Abraham Lincoln Sends His Autograph as a Favor to His Jewish Friend Sigismund Kaufmann

December 24, 1861

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Abraham Lincoln Sends His Autograph as a Favor to His Jewish Friend Sigismund Kaufmann
Autograph Letter Signed
1 page | SMC 357

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      Background

      "Kaufmann." When Lincoln first met the fiery Jewish refugee from the German Revolution of 1848, he knew enough German (or Yiddish!) to say that he understood that "kaufman" meant "merchant" - " and schneider means tailor." Sigismund Kauffman, however, was neither: instead, as a lawyer, he led New York's German Jews in supporting Lincoln, and cast an Elector vote for him in 1860.  It was, in fact, at a New York City reception for Republican members of the Electoral College that Lincoln (en route to Washington, on February 19, 1861) exhibited his familiarity with Judeo-German...

      How Lincoln gleaned this knowledge is easily conjectured: as a lawyer in Illinois, he had a number of Jewish immigrant contacts - including clients - and simply learned from them. Indeed, Adolphus S. Solomons, the Jewish Republican philanthropist and  name partner in the Washington firm  Philp & Solomons  - publishers, stationers, and photographic gallery - recalled Lincoln telling him a long story in which the main characters had Yiddish words for names - a Colonel Chutzpah, for one.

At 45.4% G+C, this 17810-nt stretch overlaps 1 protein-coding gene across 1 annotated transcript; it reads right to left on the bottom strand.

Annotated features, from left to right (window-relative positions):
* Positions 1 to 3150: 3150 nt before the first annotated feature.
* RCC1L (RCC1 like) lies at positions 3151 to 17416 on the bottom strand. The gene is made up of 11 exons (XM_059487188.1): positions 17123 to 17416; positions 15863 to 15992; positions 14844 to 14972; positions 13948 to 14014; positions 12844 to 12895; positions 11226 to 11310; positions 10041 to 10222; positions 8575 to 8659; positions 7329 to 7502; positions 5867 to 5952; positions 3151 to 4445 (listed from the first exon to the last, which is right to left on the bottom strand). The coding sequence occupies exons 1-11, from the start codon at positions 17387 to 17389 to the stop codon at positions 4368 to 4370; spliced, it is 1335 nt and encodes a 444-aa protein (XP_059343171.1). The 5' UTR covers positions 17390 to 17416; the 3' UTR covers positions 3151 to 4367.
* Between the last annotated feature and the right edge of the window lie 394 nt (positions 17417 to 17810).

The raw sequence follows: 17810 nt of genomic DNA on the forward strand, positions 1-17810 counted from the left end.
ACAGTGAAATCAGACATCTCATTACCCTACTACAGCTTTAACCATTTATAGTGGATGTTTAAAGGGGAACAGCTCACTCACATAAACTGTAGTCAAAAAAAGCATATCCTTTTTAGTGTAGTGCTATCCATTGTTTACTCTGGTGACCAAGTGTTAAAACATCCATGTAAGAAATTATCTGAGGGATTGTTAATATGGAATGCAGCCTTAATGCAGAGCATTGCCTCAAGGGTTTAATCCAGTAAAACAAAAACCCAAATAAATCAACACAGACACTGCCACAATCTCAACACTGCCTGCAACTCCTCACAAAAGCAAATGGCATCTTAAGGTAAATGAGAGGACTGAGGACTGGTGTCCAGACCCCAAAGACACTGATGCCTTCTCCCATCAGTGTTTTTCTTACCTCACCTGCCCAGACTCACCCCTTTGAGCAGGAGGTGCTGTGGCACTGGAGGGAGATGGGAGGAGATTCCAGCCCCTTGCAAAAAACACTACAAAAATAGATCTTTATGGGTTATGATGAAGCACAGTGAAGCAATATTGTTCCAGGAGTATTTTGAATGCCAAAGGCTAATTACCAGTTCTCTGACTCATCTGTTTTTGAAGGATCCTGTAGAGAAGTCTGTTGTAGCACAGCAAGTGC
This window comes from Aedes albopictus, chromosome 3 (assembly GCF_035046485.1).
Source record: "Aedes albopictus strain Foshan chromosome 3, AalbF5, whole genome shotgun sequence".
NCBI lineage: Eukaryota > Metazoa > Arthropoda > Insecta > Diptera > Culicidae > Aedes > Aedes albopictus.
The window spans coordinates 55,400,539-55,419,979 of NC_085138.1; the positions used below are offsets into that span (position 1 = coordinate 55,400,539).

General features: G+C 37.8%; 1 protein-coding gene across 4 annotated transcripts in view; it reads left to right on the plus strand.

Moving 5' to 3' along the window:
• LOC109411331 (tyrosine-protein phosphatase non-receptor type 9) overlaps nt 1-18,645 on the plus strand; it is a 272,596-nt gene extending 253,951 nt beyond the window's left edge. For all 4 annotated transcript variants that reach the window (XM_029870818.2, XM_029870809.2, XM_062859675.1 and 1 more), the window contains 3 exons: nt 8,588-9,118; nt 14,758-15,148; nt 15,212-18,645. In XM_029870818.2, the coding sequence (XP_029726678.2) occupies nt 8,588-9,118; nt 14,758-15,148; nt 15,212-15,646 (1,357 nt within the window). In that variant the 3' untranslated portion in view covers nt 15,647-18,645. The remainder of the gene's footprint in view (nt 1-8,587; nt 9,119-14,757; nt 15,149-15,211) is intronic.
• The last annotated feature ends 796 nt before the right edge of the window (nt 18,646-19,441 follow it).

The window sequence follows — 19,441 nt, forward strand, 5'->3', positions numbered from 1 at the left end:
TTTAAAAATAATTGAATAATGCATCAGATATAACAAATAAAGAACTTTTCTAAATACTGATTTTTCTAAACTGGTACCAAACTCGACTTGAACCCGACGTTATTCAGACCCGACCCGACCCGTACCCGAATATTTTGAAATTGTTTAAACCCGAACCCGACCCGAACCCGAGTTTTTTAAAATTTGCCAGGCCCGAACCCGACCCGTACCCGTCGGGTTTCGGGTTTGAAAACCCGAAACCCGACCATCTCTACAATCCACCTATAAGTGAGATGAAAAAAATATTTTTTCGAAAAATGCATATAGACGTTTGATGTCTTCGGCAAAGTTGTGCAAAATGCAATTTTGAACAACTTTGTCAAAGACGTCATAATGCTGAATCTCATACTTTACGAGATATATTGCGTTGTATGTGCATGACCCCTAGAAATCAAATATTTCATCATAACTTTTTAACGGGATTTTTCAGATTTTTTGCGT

On Christmas Eve, 1861, Lincoln did a favor, with this letter, for the influential representative of the German-Jewish Republican element.  “Below is the autograph for your friend,” Lincoln wrote Kaufmann, “as you request.” As a sign of special respect, he added the abbreviated courtesy title "Esquire" to Kaufmann's name - something he did, but rarely.



      Autograph Letter Signed (“A. Lincoln”), as President, 1 page, octavo, Executive Mansion, December 24, 1861. To Sigismund Kaufmann.
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      Executive Mansion
      Dec. 24. 1861

      S. H. Kauffman [sic], Esq

      My dear Sir

      Below is the autograph for your friend, as you request.

      Yours truly

      A. Lincoln.